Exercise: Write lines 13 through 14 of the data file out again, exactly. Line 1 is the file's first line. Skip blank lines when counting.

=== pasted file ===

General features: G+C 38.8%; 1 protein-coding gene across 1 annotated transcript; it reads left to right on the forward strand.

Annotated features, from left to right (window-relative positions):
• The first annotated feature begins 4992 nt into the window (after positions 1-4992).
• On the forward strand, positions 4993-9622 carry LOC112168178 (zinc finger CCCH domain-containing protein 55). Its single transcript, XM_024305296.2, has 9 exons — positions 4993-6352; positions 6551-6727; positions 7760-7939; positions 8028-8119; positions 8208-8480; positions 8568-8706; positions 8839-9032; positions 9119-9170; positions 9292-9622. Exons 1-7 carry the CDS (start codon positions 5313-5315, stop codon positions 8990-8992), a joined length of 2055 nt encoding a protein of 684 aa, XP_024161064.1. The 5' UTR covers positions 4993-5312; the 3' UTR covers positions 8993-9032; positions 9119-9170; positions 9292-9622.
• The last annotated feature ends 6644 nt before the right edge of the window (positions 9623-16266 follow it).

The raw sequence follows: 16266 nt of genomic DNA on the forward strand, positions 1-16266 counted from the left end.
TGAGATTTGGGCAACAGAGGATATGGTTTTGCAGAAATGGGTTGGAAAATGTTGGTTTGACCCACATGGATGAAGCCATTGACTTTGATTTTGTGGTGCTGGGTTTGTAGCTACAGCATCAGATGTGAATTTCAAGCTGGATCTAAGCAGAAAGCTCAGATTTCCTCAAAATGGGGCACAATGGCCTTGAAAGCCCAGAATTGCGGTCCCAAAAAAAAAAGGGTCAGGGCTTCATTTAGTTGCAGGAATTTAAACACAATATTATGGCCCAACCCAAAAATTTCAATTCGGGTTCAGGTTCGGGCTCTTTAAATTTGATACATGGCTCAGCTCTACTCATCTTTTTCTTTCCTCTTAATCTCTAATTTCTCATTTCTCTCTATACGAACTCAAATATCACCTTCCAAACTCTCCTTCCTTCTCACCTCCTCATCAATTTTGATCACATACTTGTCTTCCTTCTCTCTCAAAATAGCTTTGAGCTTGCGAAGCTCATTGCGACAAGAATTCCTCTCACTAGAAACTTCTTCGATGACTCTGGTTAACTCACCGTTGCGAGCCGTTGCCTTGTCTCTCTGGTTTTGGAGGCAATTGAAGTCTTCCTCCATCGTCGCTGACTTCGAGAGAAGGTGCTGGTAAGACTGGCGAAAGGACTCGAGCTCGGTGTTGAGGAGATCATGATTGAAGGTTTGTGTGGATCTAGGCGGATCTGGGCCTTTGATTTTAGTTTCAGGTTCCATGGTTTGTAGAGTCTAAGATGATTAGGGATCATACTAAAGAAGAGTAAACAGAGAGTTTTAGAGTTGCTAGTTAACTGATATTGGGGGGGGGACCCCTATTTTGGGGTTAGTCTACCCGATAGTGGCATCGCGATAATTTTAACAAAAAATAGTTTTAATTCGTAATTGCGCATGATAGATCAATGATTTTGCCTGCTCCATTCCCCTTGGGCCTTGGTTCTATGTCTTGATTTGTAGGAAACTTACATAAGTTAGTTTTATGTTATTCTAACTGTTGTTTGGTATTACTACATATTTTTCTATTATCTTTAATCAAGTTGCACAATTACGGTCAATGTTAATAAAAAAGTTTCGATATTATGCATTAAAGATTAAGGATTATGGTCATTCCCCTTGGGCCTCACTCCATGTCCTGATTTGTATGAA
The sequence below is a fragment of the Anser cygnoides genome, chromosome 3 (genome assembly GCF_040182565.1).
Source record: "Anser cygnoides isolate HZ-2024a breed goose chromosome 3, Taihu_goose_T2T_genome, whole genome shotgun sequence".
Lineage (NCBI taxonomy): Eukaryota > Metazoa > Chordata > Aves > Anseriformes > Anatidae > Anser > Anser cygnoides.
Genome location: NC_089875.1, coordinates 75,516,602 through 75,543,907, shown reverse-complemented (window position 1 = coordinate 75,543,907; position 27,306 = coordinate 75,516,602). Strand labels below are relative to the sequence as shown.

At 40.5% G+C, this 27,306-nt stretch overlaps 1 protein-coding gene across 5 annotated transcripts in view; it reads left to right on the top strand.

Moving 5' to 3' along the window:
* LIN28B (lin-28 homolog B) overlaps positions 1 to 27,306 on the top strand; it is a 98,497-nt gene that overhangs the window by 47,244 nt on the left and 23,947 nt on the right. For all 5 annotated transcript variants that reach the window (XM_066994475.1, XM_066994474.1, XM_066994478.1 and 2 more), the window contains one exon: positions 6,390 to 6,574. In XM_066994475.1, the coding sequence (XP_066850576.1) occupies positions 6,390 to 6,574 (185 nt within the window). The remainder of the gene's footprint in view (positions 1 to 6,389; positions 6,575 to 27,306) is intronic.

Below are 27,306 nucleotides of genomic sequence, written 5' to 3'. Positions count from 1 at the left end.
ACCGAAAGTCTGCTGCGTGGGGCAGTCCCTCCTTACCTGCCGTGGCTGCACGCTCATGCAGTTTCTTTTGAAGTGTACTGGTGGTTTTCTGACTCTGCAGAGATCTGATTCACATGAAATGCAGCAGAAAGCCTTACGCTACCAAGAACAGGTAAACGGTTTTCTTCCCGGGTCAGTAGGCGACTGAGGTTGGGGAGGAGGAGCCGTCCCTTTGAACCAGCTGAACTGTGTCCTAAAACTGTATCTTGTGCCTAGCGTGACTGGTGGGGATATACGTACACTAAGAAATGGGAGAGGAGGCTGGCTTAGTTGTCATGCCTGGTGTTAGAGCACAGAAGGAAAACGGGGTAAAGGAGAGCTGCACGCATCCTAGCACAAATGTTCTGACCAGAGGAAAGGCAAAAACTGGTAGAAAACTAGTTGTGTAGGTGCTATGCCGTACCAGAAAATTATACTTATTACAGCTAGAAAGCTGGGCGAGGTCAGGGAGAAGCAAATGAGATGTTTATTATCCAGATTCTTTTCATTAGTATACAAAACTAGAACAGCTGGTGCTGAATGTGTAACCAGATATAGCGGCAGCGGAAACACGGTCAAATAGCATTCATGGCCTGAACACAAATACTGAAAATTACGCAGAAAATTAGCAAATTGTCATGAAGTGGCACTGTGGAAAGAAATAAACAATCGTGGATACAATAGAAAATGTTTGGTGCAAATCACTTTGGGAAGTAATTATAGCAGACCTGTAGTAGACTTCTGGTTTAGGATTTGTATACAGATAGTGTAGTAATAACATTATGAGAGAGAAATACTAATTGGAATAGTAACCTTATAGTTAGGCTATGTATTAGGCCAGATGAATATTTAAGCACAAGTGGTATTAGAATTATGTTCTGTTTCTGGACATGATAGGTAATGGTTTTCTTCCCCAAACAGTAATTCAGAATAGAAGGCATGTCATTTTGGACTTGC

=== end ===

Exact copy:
Moving 5' to 3' along the window:
* LIN28B (lin-28 homolog B) overlaps positions 1 to 27,306 on the top strand; it is a 98,497-nt gene that overhangs the window by 47,244 nt on the left and 23,947 nt on the right. For all 5 annotated transcript variants that reach the window (XM_066994475.1, XM_066994474.1, XM_066994478.1 and 2 more), the window contains one exon: positions 6,390 to 6,574. In XM_066994475.1, the coding sequence (XP_066850576.1) occupies positions 6,390 to 6,574 (185 nt within the window). The remainder of the gene's footprint in view (positions 1 to 6,389; positions 6,575 to 27,306) is intronic.